Yale Law dean's reappointment in doubt following alleged threats to nonwhite students

"If Dean Gerken wants to be renewed, I think she might have to fire" her codefendants for alleged coercion in disputes involving professor Amy Chua, Federalist Society, law blogger says.

Updated: November 17, 2021 - 12:09am

The dean of Yale Law School may lose her administrative position next month, based on a series of race-related scandals stretching from the spring through this week.

Black and Asian American students filed a federal lawsuit against Yale, Heather Gerken, Associate Dean Ellen Cosgrove and diversity chief Yaseen Eldik, claiming the officials tanked their expected fellowships for "refusing to lie" about controversial professor Amy Chua.

The "limited grading scale" at Yale Law means "non-grade signifiers of merit," such as the Coker teaching assistant fellowship, are particularly important, the suit claims. "John Doe" and "Jane Doe" already worked for a law professor who grants two fellowships a year.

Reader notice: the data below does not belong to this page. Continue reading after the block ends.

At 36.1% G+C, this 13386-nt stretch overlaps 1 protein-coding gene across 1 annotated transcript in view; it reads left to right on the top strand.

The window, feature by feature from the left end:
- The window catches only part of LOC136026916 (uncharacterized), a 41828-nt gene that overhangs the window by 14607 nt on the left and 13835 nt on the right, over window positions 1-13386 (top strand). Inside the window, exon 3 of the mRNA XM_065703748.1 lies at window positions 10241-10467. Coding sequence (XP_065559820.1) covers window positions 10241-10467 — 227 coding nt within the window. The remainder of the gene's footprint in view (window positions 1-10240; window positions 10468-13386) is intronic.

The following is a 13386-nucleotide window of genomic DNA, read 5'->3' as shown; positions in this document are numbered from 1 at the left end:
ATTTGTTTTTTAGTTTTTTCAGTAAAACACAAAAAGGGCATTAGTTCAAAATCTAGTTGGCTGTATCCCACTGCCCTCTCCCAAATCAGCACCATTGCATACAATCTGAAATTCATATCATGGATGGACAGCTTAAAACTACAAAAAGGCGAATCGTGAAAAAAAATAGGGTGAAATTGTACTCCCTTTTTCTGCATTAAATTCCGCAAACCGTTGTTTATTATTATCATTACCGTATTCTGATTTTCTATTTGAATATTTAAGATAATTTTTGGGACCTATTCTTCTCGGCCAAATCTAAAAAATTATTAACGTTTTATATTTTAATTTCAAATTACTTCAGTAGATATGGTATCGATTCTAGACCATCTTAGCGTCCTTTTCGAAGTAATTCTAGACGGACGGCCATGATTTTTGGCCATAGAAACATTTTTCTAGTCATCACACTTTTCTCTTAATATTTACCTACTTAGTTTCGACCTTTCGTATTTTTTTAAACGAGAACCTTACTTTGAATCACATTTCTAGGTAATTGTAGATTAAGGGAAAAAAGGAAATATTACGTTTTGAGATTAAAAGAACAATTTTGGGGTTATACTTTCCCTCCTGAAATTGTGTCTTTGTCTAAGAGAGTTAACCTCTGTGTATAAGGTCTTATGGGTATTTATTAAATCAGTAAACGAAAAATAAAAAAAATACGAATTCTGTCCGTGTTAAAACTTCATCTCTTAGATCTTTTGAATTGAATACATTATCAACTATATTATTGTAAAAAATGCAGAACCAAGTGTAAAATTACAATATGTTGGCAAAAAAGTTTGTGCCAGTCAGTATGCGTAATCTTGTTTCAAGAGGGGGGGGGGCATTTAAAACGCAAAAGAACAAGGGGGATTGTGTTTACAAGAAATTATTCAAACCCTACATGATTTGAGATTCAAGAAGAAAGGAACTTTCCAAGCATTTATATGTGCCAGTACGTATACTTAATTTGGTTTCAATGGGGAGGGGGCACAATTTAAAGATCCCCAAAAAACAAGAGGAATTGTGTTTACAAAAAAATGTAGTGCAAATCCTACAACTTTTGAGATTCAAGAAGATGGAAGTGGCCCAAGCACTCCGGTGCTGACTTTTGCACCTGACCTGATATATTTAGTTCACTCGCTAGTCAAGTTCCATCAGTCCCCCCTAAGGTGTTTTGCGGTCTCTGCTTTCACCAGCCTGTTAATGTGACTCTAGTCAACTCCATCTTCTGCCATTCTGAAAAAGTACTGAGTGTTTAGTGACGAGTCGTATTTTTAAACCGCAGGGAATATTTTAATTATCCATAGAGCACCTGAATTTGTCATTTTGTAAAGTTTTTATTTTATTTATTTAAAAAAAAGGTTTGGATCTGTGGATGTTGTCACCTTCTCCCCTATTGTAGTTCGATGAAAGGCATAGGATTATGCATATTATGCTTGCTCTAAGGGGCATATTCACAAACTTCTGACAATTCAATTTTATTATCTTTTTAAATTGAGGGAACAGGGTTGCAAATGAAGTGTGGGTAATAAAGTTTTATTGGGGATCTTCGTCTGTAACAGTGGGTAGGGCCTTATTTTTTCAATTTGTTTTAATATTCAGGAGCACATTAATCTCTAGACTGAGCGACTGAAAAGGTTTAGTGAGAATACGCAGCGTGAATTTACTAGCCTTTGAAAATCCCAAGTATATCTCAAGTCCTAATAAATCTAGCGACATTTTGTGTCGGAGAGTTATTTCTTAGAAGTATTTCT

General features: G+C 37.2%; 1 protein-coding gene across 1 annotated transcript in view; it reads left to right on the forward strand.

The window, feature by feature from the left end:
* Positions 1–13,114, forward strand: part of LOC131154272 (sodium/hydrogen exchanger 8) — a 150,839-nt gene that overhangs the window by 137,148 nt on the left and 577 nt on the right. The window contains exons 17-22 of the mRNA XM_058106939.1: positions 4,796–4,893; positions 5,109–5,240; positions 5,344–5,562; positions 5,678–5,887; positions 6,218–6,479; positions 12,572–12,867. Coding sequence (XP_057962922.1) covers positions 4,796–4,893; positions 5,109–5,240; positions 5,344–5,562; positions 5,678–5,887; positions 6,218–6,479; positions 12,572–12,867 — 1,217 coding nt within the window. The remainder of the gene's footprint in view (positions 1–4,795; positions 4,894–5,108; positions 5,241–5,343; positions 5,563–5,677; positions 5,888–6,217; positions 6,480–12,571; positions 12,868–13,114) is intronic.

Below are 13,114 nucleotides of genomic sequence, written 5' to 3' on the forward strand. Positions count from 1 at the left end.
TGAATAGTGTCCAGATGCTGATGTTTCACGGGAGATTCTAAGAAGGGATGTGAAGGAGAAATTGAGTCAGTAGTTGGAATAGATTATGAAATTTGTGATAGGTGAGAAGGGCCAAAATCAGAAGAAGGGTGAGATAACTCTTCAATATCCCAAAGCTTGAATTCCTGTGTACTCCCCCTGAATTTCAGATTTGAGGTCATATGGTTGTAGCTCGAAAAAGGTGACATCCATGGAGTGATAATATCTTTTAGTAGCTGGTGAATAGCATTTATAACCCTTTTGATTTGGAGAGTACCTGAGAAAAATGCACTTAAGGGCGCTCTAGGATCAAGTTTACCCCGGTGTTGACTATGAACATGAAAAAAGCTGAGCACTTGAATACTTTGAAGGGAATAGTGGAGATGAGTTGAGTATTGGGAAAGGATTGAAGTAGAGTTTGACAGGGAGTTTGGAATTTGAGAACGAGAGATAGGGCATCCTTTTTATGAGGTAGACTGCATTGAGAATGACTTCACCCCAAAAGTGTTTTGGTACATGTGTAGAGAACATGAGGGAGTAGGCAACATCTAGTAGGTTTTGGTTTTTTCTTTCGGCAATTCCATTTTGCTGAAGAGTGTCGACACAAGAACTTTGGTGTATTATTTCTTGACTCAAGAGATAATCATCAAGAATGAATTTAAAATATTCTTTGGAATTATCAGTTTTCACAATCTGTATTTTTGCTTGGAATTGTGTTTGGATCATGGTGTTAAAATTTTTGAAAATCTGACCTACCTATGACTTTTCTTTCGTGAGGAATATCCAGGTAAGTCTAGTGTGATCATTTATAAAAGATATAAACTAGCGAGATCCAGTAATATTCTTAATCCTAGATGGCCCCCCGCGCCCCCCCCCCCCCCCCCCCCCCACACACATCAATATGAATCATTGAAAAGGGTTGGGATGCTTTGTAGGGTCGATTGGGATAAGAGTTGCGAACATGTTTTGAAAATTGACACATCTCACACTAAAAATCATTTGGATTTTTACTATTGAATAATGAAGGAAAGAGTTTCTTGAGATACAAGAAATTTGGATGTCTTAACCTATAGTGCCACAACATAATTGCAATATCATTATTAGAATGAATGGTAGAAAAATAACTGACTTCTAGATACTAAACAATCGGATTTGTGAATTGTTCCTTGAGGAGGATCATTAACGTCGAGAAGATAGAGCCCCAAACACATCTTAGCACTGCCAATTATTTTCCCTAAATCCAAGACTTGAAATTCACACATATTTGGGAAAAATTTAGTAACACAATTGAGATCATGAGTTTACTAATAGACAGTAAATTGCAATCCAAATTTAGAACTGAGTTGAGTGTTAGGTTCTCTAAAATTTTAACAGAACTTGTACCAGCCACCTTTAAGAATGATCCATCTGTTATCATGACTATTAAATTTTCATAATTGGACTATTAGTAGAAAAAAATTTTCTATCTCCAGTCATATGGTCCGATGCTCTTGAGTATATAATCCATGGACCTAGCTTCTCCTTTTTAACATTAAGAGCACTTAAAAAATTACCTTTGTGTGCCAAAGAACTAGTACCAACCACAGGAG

Getting "blackball[ed]" by the law school led them not to apply for judicial clerkships that would have guaranteed a lucrative legal career, but it was also harmful to their personal health, they alleged. (Federal lawsuits require at least $75,000 in alleged damages.)

The litigation closely follows Yale Law's alleged threat to torpedo a part-Cherokee student's bar passage for the perceived racism of his "trap house" party and its association with the right-leaning Federalist Society, which was also allegedly pressured to apologize. Cosgrove and Eldik are accused of abusing their authority over students in both.